My 4 year old son is very shy & we always try to make every attempt to let him "warm up" to a situation. This is just not working for us. If he is in a program at school or chuch, he turns his back to the audience and refuses to sing or participate. We are mostly just proud he is standing up there. He often plays alone while he is at his mother's day out program but he typically does not have any trouble with wanting to go. While at home, he talks all the time but he frustrates easily when we have structured play. When we have playdates over, he will scream & then run away from his friends. He is on target with his milestones except writing his name. We just do not know if this is a Select Muteness or a behavioral issue?
It is not a behavioral issue. Some children, like your son, are shy by temperament. He is very young, and it's reasonable at this age to encourage him and continue to expose him to social situations, but do not presssure him to interact beyond what he is capable of right now. As he develops further you will see what unfolds, and don't be surprised as he gets into preschool and other school situations if he warms up to the social situation. While he may always be somewhat shy, he may well interact in a way that can be regarded as normal. He needs your support and encouragement, so try to maintain your equanimity and please do not regard his behavior as a behavioral problem.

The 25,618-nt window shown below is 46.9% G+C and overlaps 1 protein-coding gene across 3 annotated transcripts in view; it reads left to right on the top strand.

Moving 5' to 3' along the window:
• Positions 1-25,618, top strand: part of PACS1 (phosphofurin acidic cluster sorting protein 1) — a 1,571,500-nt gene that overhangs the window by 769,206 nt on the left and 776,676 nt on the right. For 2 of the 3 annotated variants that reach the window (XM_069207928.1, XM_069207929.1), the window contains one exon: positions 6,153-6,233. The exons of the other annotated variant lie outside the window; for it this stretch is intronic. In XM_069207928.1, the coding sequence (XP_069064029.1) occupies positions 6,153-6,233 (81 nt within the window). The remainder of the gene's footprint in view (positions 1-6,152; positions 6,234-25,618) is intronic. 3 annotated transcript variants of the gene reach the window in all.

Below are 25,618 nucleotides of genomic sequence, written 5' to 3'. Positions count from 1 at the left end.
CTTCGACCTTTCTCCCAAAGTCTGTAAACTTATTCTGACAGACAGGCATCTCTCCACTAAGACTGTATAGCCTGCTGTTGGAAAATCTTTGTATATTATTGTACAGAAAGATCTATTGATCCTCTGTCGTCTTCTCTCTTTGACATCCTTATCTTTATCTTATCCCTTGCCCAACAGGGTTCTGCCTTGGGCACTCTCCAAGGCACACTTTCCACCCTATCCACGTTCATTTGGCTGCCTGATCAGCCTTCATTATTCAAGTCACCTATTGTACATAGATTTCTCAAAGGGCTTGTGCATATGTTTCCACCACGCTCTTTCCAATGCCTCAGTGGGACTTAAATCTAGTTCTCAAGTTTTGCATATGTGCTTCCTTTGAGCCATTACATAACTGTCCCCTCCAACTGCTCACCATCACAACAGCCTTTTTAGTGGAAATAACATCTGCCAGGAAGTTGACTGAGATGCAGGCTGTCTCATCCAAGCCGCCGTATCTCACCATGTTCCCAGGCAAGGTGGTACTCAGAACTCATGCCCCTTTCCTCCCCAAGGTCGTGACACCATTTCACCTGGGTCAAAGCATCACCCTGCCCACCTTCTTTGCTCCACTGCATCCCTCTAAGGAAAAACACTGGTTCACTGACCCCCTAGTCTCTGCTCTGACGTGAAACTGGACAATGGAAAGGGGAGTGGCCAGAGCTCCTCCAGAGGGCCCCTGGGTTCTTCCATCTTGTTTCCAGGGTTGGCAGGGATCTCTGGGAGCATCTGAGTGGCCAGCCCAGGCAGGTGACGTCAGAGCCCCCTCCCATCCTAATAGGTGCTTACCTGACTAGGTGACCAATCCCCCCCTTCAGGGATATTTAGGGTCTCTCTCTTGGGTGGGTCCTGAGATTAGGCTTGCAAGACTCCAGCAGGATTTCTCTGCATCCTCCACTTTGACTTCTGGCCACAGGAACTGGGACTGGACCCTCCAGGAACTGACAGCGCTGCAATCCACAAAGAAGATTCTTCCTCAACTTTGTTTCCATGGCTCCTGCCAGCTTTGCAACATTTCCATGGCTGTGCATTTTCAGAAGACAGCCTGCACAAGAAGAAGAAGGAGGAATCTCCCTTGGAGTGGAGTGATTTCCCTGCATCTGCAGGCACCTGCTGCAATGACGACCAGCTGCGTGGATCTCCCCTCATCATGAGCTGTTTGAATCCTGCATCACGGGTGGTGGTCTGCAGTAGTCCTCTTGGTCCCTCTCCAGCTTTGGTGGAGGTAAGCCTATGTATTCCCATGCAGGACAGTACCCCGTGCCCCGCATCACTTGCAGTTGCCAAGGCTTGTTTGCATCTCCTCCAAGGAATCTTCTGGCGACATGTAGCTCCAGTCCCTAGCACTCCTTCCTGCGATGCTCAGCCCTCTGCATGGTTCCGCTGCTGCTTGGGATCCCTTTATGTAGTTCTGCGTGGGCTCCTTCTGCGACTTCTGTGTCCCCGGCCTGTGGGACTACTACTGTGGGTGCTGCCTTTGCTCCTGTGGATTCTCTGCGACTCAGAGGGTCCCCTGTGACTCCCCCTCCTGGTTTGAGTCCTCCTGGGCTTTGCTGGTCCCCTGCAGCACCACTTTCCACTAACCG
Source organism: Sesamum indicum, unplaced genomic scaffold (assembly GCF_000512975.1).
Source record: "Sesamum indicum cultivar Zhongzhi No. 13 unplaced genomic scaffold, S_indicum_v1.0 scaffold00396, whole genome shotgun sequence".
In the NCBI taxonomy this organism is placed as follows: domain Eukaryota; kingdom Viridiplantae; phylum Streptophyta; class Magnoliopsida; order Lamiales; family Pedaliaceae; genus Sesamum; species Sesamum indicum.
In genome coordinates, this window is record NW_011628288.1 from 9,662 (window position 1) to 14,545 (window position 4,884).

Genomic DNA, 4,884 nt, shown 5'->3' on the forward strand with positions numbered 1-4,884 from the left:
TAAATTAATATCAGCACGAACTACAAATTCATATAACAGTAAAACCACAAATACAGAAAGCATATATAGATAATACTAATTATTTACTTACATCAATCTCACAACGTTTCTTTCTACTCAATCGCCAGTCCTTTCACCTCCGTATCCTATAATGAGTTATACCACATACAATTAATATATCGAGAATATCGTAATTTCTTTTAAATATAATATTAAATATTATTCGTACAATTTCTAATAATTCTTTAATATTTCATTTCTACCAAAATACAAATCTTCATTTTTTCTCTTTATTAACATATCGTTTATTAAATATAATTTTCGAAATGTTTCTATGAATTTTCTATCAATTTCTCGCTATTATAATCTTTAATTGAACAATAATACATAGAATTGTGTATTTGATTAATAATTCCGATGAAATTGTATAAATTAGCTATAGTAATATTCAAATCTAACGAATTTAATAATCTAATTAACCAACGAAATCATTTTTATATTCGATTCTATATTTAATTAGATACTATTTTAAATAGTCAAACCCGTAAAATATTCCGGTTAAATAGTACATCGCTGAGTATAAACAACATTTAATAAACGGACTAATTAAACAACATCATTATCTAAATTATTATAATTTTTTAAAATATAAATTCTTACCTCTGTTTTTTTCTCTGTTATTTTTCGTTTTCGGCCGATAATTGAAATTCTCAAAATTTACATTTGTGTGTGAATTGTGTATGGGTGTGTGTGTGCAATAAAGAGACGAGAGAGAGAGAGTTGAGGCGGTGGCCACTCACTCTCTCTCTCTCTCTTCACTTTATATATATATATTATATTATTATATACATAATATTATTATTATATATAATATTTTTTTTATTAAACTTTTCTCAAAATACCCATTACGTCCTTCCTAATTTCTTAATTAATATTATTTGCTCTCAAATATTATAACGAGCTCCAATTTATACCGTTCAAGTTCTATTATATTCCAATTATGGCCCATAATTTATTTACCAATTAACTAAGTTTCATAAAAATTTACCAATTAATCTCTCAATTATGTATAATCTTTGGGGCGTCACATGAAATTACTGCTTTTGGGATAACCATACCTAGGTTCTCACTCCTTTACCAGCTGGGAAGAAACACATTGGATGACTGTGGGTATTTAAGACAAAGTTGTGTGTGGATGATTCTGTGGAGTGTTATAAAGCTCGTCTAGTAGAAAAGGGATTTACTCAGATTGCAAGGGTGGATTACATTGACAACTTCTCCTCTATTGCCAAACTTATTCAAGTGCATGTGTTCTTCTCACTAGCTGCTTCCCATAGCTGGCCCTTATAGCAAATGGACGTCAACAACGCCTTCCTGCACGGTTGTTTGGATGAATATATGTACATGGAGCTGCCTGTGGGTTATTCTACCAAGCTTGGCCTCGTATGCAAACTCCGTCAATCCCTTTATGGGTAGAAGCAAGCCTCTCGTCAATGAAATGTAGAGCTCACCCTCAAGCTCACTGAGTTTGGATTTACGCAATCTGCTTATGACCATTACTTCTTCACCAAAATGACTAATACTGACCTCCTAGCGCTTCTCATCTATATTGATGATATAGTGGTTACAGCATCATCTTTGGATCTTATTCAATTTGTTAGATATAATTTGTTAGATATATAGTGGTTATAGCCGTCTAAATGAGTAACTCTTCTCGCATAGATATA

It is possible your child is suffering from severe social anxiety - selective mutism. You might wish to check the best site on the internet "selectivemutism.org" for more information. If the behaviours described are similar to your son, I urge you to seek treatment as soon as possible. By the way, a child who is shy is able to function; a child who suffers from anxiety is not able to function i.e. eat in public, use public washrooms, speak, participate, even yell "help" in public if in trouble, etc. From your description, it appears that your son is not able to function in a social setting.
I belong to a support group for teachers and parents of children suffering from anxiety and if this is the issue, I assure you that the anxiety will not go away nor will your son outgrow it. I do know that children three and four years of age can learn to manage their fears in months; older children at six and seven years usually take years to manage their fears. Teenagers seem to be especially resistant to treatment. It might be wise to speak to your son's pediatrician and, if necessary, ask for a referral to a person with experience in treating anxiety disorders. I wish you the best ...
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